The Mystery of Georges Cardona
The main driving force of the film is the mystery of this man, and the reasons behind his actions. I feel that in a way, Tan started her journey into making this documentary as a way to unravel him, to find a way to understand and at the same time, exorcise his presence. He has haunted most of her life, the ghost of Shirkers and his absconding with it something never quite far from her mind. This is not only the case for Tan, but for people who were close to him as well, who in hindsight recognize how blind they were, and how they never really knew him.
Cardona is a real life man wrapped in a fictional layer. When he speaks to people, he tells them stories of who he is, but these stories are simply copies of other things. There is such an unrealness to who he is, so much so that he gains a kind of mythological presence in Shirkers. As I watched the documentary, I wonder if that was his plan in some way, doing what he did with the film because he knew instinctively that Tan had a gift, and he wanted to be a part of that gift in some fashion, however cruel it might be.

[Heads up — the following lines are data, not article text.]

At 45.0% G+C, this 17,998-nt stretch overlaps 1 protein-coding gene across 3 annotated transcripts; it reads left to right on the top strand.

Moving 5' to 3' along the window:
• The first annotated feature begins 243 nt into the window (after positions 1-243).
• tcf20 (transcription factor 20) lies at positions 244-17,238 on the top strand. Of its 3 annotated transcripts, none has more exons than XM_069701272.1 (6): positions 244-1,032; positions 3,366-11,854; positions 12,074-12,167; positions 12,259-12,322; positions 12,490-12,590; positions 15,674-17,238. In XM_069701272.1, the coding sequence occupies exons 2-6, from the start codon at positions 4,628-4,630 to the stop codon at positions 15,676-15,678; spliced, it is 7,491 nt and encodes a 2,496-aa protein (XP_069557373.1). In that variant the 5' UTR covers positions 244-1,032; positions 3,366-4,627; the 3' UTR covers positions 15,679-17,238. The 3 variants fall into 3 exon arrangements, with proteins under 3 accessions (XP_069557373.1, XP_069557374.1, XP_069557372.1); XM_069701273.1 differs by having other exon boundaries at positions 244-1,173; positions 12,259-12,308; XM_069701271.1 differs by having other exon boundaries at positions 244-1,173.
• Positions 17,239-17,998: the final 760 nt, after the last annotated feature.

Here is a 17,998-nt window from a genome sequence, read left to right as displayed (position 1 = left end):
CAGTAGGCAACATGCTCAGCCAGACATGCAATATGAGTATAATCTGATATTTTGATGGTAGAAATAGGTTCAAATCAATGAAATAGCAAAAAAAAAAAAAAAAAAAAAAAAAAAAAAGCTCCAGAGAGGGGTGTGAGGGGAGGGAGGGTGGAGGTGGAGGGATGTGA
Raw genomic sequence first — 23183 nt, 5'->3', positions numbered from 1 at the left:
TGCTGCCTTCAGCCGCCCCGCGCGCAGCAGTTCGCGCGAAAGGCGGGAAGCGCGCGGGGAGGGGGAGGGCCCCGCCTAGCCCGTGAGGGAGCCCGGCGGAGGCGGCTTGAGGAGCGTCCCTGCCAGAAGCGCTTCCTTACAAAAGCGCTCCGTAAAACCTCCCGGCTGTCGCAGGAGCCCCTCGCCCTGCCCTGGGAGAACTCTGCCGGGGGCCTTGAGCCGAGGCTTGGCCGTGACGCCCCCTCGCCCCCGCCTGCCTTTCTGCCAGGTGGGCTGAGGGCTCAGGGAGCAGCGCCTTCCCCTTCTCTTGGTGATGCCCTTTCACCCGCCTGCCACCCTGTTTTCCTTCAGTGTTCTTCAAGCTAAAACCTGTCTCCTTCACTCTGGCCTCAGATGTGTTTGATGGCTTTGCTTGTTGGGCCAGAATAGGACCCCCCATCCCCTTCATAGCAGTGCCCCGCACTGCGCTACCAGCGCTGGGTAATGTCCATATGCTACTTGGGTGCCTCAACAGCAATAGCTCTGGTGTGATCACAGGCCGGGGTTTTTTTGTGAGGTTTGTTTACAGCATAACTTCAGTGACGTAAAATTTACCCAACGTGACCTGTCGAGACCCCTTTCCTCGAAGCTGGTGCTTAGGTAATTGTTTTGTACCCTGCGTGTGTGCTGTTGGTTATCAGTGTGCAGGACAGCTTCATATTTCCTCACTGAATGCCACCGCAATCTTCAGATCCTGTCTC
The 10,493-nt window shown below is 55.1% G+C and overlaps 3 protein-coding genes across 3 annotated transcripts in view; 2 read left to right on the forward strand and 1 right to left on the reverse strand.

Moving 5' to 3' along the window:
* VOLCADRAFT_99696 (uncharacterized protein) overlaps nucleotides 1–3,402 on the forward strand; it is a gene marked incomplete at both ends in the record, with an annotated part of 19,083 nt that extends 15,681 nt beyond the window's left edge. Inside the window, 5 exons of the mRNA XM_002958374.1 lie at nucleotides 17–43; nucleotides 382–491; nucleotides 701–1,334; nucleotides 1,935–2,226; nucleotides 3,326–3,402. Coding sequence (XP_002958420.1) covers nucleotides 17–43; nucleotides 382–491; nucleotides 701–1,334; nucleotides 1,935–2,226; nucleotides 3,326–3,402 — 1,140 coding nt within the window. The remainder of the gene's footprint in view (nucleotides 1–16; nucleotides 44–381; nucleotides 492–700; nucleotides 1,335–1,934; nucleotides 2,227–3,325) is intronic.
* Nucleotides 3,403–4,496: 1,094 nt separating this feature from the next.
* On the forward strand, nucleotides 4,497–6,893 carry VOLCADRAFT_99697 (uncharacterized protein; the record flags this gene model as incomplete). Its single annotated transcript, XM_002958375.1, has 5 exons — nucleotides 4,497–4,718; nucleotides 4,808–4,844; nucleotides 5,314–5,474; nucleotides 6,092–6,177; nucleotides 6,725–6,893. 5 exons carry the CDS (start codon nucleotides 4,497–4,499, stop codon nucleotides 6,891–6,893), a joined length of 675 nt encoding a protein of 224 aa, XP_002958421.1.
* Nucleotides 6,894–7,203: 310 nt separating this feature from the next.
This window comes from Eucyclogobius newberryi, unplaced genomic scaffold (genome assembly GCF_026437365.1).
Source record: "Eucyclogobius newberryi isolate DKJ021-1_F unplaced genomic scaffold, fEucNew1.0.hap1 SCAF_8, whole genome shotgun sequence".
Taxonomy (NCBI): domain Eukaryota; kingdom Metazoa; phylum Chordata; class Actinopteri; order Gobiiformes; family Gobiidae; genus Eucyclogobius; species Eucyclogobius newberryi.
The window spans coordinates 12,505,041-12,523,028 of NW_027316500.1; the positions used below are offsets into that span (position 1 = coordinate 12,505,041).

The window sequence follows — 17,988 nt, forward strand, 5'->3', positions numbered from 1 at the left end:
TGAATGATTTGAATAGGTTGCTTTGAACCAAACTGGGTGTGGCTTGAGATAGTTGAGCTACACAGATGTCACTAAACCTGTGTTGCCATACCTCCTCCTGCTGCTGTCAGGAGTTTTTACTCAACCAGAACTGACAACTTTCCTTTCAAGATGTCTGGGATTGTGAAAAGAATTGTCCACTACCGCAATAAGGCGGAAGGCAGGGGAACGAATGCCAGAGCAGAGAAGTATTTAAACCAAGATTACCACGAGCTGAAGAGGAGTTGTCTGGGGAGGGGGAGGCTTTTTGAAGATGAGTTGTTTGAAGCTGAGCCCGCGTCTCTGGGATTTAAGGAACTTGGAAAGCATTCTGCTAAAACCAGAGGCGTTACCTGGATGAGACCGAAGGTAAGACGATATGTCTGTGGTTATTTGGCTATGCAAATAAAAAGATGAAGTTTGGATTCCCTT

Memories exist as fragments, turning into a wispy haze once the clarity of the present becomes the past. We can’t hold on to it, no matter how much we want to. So we try to catalog as much as possible, with pictures and videos to remind us of what we used to have, and who we used to be. This is why the absence of Shirkers feels so unsettling. Here is a film that they worked on for more than 2 months of their life, a film that would carry their experiences of that moment, and it just disappears. It is a ghost that haunted them, a loss they grieved for.